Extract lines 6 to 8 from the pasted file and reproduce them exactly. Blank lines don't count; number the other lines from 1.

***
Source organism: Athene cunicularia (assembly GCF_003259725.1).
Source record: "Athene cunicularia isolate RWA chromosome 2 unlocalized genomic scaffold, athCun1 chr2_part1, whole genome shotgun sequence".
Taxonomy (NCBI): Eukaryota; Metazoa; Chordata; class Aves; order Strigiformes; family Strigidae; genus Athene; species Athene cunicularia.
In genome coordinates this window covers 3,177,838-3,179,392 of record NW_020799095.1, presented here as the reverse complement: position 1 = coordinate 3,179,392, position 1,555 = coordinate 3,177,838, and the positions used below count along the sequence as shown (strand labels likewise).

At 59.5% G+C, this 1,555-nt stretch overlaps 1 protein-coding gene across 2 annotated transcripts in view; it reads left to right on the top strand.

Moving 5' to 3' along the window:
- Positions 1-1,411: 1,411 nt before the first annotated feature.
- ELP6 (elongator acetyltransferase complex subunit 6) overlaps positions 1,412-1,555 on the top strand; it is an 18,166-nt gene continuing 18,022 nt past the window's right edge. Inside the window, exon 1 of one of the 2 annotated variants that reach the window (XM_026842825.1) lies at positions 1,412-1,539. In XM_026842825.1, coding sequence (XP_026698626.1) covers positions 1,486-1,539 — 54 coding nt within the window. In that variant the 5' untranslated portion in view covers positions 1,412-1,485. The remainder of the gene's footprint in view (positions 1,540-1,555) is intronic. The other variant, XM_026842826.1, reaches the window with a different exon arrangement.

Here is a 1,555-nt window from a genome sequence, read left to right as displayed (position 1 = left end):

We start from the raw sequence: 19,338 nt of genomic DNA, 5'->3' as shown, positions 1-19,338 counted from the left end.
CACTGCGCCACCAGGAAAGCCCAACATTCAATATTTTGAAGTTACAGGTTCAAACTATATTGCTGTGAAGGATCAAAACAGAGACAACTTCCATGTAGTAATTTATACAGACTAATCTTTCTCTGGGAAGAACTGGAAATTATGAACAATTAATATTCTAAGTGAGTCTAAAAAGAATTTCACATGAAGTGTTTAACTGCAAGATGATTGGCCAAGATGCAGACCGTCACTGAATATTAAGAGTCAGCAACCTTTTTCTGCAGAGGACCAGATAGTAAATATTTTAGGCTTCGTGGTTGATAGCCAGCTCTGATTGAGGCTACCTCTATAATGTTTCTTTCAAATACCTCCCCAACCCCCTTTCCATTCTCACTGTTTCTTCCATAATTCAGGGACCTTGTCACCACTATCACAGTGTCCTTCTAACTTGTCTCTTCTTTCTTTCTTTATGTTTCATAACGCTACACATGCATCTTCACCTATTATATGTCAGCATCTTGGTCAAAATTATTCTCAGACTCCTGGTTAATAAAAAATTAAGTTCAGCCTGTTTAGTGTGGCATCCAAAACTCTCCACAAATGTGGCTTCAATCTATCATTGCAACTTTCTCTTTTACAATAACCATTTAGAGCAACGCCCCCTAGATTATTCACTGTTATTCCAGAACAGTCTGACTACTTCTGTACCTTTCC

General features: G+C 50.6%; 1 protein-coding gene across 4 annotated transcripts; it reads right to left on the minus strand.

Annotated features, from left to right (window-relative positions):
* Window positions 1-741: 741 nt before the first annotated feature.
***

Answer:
Moving 5' to 3' along the window:
- Positions 1-1,411: 1,411 nt before the first annotated feature.
- ELP6 (elongator acetyltransferase complex subunit 6) overlaps positions 1,412-1,555 on the top strand; it is an 18,166-nt gene continuing 18,022 nt past the window's right edge. Inside the window, exon 1 of one of the 2 annotated variants that reach the window (XM_026842825.1) lies at positions 1,412-1,539. In XM_026842825.1, coding sequence (XP_026698626.1) covers positions 1,486-1,539 — 54 coding nt within the window. In that variant the 5' untranslated portion in view covers positions 1,412-1,485. The remainder of the gene's footprint in view (positions 1,540-1,555) is intronic. The other variant, XM_026842826.1, reaches the window with a different exon arrangement.